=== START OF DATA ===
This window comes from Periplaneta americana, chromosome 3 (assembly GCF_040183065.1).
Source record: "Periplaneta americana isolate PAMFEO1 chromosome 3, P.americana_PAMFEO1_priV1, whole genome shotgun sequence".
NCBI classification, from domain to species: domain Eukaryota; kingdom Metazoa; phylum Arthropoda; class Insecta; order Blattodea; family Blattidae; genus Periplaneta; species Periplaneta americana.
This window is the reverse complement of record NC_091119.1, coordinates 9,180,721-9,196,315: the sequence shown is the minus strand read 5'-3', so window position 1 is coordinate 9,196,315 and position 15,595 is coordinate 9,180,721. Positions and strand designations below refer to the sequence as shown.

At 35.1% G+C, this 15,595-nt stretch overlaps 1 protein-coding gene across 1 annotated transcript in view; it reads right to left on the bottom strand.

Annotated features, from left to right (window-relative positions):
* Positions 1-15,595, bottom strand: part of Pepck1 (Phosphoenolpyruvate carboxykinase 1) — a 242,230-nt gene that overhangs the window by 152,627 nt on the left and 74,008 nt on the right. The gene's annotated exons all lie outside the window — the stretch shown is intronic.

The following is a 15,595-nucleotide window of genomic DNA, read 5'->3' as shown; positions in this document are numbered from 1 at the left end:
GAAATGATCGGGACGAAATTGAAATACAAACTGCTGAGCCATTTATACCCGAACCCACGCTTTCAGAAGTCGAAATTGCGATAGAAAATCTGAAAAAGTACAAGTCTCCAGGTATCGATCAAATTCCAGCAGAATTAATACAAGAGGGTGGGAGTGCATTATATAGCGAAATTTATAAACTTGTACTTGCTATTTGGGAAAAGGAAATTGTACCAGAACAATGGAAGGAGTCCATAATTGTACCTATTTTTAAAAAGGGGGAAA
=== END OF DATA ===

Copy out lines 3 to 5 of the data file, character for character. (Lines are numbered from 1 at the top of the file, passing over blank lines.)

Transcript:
NCBI classification, from domain to species: domain Eukaryota; kingdom Metazoa; phylum Arthropoda; class Insecta; order Blattodea; family Blattidae; genus Periplaneta; species Periplaneta americana.
This window is the reverse complement of record NC_091119.1, coordinates 9,180,721-9,196,315: the sequence shown is the minus strand read 5'-3', so window position 1 is coordinate 9,196,315 and position 15,595 is coordinate 9,180,721. Positions and strand designations below refer to the sequence as shown.

At 35.1% G+C, this 15,595-nt stretch overlaps 1 protein-coding gene across 1 annotated transcript in view; it reads right to left on the bottom strand.